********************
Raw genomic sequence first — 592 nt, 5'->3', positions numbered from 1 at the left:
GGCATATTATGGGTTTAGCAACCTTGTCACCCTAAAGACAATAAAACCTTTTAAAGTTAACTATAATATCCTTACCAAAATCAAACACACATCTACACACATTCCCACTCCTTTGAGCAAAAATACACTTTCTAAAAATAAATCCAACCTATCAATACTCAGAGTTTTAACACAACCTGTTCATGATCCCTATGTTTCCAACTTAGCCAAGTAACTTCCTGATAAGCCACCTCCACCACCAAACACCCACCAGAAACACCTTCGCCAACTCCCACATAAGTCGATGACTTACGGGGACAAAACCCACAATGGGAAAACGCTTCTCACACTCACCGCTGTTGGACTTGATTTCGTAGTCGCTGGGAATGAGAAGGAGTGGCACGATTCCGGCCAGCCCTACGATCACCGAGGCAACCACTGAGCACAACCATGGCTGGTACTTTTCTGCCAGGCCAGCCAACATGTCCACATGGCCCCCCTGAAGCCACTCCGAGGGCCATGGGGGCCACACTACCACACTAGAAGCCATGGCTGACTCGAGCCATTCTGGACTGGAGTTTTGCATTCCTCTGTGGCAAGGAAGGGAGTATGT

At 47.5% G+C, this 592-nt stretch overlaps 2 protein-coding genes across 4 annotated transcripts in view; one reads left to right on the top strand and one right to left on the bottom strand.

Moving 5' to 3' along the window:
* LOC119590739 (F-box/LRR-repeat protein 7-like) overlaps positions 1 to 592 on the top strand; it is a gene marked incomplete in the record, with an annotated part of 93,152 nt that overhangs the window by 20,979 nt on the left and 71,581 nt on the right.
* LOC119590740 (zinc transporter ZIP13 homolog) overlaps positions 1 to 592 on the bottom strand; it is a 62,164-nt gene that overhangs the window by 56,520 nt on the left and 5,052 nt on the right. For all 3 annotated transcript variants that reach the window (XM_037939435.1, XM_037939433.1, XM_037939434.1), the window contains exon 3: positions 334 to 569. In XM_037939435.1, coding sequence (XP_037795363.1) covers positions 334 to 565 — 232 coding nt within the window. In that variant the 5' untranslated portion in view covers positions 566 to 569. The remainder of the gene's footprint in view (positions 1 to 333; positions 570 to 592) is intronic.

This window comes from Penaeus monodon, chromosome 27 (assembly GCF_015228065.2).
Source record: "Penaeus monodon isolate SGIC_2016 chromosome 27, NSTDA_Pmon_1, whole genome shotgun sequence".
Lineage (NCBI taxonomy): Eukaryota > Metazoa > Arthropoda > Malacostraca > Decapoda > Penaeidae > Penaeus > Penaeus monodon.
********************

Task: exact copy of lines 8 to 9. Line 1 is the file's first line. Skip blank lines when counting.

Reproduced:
Source record: "Penaeus monodon isolate SGIC_2016 chromosome 27, NSTDA_Pmon_1, whole genome shotgun sequence".
Lineage (NCBI taxonomy): Eukaryota > Metazoa > Arthropoda > Malacostraca > Decapoda > Penaeidae > Penaeus > Penaeus monodon.